I can’t tell you how many conferences or events I’ve been to in the past couple years where I’ve heard speakers/presenters/preachers take cheap shots at social media. Many of these people have been Presbyterians. It’s like many Presbyterians have this idea that if we ignore social media, critique the hell out of it, or maybe just mock it with a nice one-liner in a sermon, maybe it will go away.
I’m sure it’s not just me either. How many of you have heard people say some variant of the following statements:
- People talk about “online community” â€“ that just doesn’t happen. Community is when we’re interacting with people, face to face.
- We live in a world now where people “friend” people on Facebook, follow people on Twitter and share their life through Instagram. That’s what people think relationships are now.
- Facebook is altering our understanding of “friendship” when you can just go “friend” anyone you want to.
- People base their success on how many “friends” they have on Facebook – that doesn’t count.
- We think we’re connecting because we’re on all these social media platforms, but…
- Social media is actually disconnecting us from real life and “REAL” relationships.
- Kids these days don’t even know how to TALK to one another – all they do is text and chat on Facebook.
- I feel like I hear something like this at every event I go to, specially ones that are put on by Presbyterians. And I think that shows how out of touch many people are.
This happened at the Emergence Christianity event back in January, and as I tuned in to the National Gathering of NEXT Church this morning, I was able to hear someone talking about relationships today, and how we think social media is all we need to have effective relationships and the vibe that I got was that social media was the problem.
Now, obviously there are Presbyterians who get it. Many of my colleagues who are Presbyterian pastors are doing some great stuff with social media. I engage with a lot of great friends on Facebook and Twitter, and know people who are using it effectively both personally and for their ministries. Bruce Reyes-Chow has written a book about it. Neal Locke is senior pastor at First Presbyterian Church of El Paso, and is one of the leaders of the First Presbyterian Church of Second Life. And the denomination is currently looking for someone to serve in Louisville as a Social Media Manager for the denomination.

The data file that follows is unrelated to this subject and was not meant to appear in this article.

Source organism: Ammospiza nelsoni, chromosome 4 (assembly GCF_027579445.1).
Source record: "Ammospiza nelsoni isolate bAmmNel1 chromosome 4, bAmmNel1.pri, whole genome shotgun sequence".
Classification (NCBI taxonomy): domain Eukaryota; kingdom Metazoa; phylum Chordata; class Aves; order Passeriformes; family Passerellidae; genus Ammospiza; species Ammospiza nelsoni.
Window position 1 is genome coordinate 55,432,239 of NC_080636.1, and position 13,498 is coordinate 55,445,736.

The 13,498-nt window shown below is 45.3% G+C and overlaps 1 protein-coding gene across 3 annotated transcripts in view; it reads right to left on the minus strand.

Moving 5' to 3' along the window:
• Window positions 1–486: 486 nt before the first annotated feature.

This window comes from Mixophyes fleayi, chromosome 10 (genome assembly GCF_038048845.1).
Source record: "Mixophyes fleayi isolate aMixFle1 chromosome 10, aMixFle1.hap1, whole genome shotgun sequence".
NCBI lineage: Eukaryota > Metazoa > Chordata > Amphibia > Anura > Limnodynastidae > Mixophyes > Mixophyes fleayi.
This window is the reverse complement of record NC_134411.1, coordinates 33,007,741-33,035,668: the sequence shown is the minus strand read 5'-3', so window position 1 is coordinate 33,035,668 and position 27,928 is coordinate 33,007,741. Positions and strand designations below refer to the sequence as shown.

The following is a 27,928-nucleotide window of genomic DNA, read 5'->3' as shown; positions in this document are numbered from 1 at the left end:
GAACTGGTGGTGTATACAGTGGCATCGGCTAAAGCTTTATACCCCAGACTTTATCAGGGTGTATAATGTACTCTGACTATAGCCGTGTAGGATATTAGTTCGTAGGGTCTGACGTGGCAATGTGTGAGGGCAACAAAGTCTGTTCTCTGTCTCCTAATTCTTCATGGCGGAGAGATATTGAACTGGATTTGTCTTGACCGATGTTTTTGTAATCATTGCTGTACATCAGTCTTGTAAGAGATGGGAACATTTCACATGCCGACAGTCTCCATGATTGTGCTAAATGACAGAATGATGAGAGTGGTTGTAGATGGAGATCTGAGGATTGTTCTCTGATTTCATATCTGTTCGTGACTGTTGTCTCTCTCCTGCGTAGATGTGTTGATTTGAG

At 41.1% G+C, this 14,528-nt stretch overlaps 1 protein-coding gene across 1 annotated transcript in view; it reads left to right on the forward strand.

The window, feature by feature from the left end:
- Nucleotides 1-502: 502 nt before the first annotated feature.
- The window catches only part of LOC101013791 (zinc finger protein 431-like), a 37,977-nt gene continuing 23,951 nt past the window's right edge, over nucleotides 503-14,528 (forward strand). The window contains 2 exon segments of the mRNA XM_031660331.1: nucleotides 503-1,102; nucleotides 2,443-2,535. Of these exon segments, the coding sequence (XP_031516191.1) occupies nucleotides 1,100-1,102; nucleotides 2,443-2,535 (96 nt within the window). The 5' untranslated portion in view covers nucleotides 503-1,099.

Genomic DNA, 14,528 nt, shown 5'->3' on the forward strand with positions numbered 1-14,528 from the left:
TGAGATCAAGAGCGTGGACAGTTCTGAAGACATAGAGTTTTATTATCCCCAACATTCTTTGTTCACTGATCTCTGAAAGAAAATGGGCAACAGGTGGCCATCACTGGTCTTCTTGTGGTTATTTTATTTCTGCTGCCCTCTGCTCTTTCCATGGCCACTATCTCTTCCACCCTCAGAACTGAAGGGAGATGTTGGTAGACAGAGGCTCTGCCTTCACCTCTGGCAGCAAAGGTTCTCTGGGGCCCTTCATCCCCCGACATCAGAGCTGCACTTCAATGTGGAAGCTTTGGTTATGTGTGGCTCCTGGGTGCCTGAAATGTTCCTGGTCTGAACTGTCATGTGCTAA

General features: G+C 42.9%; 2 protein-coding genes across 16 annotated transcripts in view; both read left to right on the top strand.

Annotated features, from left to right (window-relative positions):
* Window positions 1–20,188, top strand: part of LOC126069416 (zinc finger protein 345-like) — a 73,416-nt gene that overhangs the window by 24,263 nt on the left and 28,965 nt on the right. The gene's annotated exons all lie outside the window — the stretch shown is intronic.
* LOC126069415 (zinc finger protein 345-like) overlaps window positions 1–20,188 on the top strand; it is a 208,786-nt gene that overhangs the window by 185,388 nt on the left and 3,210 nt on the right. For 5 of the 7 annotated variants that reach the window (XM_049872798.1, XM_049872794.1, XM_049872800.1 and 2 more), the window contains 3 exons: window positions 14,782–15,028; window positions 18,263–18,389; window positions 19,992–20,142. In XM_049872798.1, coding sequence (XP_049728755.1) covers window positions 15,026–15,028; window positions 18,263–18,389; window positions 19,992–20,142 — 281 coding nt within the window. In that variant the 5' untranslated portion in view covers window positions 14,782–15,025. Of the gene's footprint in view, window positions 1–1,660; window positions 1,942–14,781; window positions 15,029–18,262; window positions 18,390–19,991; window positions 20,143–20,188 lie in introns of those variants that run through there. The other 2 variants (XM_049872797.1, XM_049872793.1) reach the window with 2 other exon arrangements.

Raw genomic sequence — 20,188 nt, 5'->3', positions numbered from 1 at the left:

Last month, I got to hang out with a group of Presbyterian teacher and ruling elders, as well as some leaders from the Six Agencies of the PC(USA) and social media came up many times in our conversations. Even there, I sense a little resistance to new forms of media, but in general, people were excited to see how the denomination could become more active and influential in the world of social media. And I think there was also a sense among many that social media is simply part of our world now – and so the question is NOT whether or not to engage in social media – but how.
So many do get it.
But so many others still don’t.
And I think that when we keep critiquing social media (as if it’s something that’s going away), and when we keep denouncing the “community” that such forms of new media have created, I think we only make it easier for people to see us as irrelevant and out of touch with the world today.
Social media is here to stay. You only have to watch videos like the one below to get a sense of just how integrated social media is becoming in our world, our businesses, our relationships and yes, our churches:
So I would love to attend some Presbyterians events where social media and other new forms of media are simply accepted for what they are, as the tools that people use today, and that we didn’t feel the need to critique or mock them, like I think we do so often. We don’t mock you for printing out handouts on paper, which was a new form of media at some point. We don’t mock you for writing your books (well, unless the content is mock-worthy), a form of media that hasn’t always been around.
This isn’t to say that we can’t have conversations about social media, about how to best use it, about best practices for these forms of media that are still so new to so many people. But if we do so with an air of “it’s just a fad” or superiority (which I’ve often sensed in these conversations), we do ourselves and our ministries a huge disservice.
Obviously, this post isn’tÂ just about Presbyterians – you could have inserted any other mainline denomination in the title of this post. I think evangelicals have gotten this for awhile, and I hope that we might be able to catch up. Social media isn’t going away any time soon. But we might be if we continue to view it as something that we can simply ignore and mock.